Drawing on Italian folktales and motifs of traditional stories, Belinda Murrell has also been inspired by the history of Renaissance noble families and the daughters who were raised to be skilled, intelligent, well-educated, and influential as well as by music, art, architecture, and culture. Thus, this beautifully exciting narrative becomes more than just a fantasy-adventure but a delightful excursion into a fascinating, though often cruel, historical period.
When I say I had to force myself to stop reading over the past few nights because the story was so completely engrossing, I guess you can safely assume that I give this my highest recommendation for your readers from around 10 years upwards. I know I will have many young readers in my own library who will be leaping for this first-rate magical adventure.
The countdown to Take Down is on! The kiddos are going to be wild with excitement to read this new adventure with the spies-in-training, as they set off for the World STEM championships in exotic Singapore. The team from the Central London Free School are thrilled to be in the finals for the world’s most prestigious STEM competition but when their grandmother, Dame Cordelia Spencer, falls victim to a poison attack, Kensy and Max are not so keen on going ahead with the trip. However, they are persuaded by their parents and friends that not only will they be safer in Singapore but that their obligation to the team is more important than sitting around in a hospital waiting room. Naturally, that proves dead wrong as the twins and their friends become embroiled with an illegal animal smuggling operation, the very dangerous villain who has been pursuing their family and the mystery surrounding their friend Autumn’s missing parents.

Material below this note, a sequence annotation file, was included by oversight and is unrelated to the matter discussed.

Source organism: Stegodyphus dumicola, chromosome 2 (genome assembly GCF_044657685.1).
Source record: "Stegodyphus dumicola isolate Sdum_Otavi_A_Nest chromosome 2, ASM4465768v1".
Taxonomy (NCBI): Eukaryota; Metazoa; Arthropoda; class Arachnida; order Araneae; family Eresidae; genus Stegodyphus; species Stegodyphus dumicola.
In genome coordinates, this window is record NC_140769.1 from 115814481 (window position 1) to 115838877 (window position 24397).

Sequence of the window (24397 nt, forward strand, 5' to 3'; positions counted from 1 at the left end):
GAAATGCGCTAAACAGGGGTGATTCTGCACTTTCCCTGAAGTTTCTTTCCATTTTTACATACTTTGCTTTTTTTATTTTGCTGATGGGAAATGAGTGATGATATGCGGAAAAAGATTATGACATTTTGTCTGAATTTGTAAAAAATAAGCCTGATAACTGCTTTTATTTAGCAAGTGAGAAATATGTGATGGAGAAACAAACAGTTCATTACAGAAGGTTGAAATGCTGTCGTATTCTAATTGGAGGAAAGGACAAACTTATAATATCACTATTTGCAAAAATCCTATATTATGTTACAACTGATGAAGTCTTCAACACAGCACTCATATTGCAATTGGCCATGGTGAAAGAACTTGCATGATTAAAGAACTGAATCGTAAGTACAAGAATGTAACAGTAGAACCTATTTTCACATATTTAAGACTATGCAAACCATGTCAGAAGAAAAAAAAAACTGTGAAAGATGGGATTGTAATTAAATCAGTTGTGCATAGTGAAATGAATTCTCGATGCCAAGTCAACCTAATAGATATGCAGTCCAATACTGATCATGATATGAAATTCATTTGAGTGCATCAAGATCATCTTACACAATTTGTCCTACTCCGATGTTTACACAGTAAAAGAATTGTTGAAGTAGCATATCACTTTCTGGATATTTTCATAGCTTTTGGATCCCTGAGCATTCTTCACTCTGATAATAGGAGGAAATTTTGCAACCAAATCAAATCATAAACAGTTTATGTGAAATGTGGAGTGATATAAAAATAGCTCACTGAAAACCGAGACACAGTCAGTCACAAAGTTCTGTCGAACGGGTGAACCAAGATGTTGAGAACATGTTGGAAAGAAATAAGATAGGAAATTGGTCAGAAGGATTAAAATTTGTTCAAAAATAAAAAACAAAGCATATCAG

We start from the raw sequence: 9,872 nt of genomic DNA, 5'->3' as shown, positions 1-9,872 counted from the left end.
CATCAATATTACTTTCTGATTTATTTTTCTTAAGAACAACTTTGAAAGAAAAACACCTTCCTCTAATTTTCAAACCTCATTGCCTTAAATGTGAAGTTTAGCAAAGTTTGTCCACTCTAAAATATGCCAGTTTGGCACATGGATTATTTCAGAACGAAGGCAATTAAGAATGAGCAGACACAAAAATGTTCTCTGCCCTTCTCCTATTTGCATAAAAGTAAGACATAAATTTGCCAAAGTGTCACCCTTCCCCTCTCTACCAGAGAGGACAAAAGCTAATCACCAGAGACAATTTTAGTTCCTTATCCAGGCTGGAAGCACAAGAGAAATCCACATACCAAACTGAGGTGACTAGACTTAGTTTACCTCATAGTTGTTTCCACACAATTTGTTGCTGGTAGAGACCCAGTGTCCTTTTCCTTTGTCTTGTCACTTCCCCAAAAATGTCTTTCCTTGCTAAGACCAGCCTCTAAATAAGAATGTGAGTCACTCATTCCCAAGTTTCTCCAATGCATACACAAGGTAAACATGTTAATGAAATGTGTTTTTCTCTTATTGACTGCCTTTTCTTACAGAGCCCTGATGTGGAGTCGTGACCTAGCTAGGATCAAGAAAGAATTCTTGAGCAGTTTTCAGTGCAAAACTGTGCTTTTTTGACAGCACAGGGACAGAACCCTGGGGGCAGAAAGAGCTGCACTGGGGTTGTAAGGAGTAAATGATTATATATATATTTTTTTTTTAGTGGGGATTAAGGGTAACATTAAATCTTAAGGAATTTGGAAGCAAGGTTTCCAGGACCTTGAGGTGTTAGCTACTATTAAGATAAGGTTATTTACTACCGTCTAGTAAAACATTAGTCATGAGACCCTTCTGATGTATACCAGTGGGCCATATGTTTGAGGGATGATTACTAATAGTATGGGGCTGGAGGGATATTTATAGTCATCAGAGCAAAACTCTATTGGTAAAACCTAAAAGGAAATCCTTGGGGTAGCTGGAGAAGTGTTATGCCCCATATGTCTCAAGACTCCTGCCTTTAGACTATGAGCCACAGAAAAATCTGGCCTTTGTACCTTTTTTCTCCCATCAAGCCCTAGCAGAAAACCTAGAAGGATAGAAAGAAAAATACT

Once again Jacqueline Harvey has hit on a winning combination, combining the growing concerns around the illegal trade in exotic species and STEM, which is arguably the hottest topic in education at present, not to mention the reference to the dangerous nerve drug which was the subject of a recent (and huge) political attack. Kensy and Max prove themselves to be increasingly resourceful and creative and the growing emphasis on their friends’ skills and aptitudes, and their developing teamwork, will provide fans with more rich fodder for discussion and engagement. This underlining of family and friends being vital to our overall safety, success and achievements (no matter how talented we may be as individuals) is a valuable point of reflection for readers.
For those who have not had the pleasure of visiting Singapore it is a thoroughly delightful vicarious tourist experience, highlighting the best of the iconic sights and experiences to be found in this amazing city/country. Though the Kid has spent a week there, I’ve only had the brief encounter with a stop-over in the airport, sadly, and would love to see more of this vibrant and beautiful place – maybe one day!
There is never any need to ‘sell’ Jacqueline’s books, but this comes with my highest recommendation for your readers from around Year 4 upwards as the series gets edgier, more exciting and more in-depth with each new volume. Available for pre-order now, so don’t miss out – your kids will be waiting very impatiently for it to hit your shelves!!